When you turn 65 and go on Medicare, you get one last physical examination. After that, it’s yearly “wellness checks.” Wellness checks still include lab work, and to my untrained eye very much resemble physicals, minus the turn-your-head-and-cough and the old thumb up the butt. Which you’d still get if you thought something was wrong and asked the doctor to do it.
Anyhow, it’s time for my checkup, which included a visit to the lab this morning. I fasted overnight, then rode the motorcycle to my doctor’s office, where a nurse took my temperature at the door and asked a few screening questions (“are you now, or have you or anyone you know ever been, a communist … er, coronavirus victim?”). Once they let me in, I reported to the lab, where they drew blood (not without difficulty: I had a trainee who failed to find a vein in my right arm but eventually located one in my left after probing around inside with the needle). That was it for today. Next week I’ll see my actual doctor. So yeah, pretty much an annual physical, no matter what it’s called.
As a retired military person, I could get all my care through the VA, but I’m happy doing it the way most retirees do: seeing a civilian physician for primary care and getting referrals as needed for specialized care. Medicare takes care of almost everything; Tricare for Life, the insurance plan for retired military personnel and their spouses, takes up the slack. I wish we had better dental coverage, but in general I think we have good and very affordable health care. We pay for it, of course: Medicare through payroll taxes, annual and quite reasonable payments for Tricare for Life and our dental plan.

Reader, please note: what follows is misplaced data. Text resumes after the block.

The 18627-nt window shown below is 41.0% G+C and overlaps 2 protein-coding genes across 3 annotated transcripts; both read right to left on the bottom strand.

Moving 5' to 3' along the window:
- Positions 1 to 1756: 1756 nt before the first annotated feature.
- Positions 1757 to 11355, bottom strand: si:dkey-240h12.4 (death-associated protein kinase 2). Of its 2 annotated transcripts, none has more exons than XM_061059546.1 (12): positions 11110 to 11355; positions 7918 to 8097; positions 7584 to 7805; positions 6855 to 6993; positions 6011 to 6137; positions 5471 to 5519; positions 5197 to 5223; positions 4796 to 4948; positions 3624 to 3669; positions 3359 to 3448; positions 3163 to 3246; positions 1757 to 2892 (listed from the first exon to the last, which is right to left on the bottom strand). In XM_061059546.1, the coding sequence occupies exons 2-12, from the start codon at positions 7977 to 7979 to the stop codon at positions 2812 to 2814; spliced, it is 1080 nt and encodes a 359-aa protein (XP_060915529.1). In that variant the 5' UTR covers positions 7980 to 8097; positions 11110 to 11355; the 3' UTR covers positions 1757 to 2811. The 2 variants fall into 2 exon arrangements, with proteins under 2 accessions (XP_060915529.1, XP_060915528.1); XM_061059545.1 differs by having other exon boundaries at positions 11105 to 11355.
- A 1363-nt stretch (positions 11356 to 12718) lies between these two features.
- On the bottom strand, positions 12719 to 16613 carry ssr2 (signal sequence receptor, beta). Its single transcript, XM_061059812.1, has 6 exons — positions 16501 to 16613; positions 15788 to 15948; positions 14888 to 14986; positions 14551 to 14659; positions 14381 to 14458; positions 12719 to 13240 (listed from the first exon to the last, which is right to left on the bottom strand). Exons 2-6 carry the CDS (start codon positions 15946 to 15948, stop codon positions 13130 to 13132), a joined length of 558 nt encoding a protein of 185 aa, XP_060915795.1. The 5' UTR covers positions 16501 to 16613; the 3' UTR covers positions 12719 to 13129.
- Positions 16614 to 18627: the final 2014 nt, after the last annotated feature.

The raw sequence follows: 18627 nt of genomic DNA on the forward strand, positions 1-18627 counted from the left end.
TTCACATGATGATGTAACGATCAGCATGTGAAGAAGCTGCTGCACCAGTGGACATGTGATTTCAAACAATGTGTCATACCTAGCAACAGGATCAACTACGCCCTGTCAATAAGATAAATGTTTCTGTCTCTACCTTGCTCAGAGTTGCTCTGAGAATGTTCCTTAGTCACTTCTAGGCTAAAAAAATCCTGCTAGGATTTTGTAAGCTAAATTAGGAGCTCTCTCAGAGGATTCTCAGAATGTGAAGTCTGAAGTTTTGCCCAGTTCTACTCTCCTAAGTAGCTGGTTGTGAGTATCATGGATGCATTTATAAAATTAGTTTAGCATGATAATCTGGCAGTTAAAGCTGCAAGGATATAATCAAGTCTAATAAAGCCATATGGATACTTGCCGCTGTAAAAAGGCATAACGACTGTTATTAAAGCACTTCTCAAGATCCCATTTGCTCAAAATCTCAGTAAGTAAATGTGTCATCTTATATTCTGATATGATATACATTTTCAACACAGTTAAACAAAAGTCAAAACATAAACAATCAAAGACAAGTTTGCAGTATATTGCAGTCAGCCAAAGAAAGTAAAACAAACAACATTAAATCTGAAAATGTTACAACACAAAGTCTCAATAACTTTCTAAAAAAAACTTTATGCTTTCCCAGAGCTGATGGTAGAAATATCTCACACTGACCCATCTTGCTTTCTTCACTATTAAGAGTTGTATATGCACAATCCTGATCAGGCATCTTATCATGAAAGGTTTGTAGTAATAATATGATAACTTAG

What I’m getting at is this: Donna and I could easily say “we’ve got ours” and decide not to care about health care for everyone else. But we don’t, because that would make us Republicans. With adjustments to the payroll tax (mostly increasing it for people with annual incomes over 200K), Medicare could be expanded to cover everyone 55 years of age and older; federally-guaranteed health insurance plans could be made available to all workers and their families regardless of age, a beefed-up version of Obamacare. Still short of the goal of universal medical coverage, but a step toward it. The national health care systems in other developed countries didn’t spring up out of the ground fully developed; they are the result of evolutionary processes like the one I’m describing here.
Of course Trump and the Republicans in Congress would oppose any of this. They remain dedicated to eliminating Obamacare and even worse, to eliminating the payroll tax, a quick backdoor way to kill both Medicare and Social Security. My nefarious scheme depends entirely on a blue sweep in November: winning the presidency, keeping the House, and taking the Senate. Of course Democrats, once in power, would have to get their shit together in a hurry to get something done before the next election, when Republicans will inevitably start creeping back in, and far too many Democratic congresspeople are on the health insurance industry payroll.
But hey, a fellow can dream, can’t he?
Arizona experienced a big surge in coronavirus infections and deaths in July. I cancelled a haircut appointment because of it, and as a result had ten weeks’ worth of hair on my head and down over my ears before yesterday’s return to the barbershop.
You may think I don’t look all that shaggy in the first photo (that’s what Donna says she thinks, anyway), but I felt shaggy and couldn’t stand it. The second photo is the real me, and I’m back!
© 2020, Paul Woodford. All rights reserved.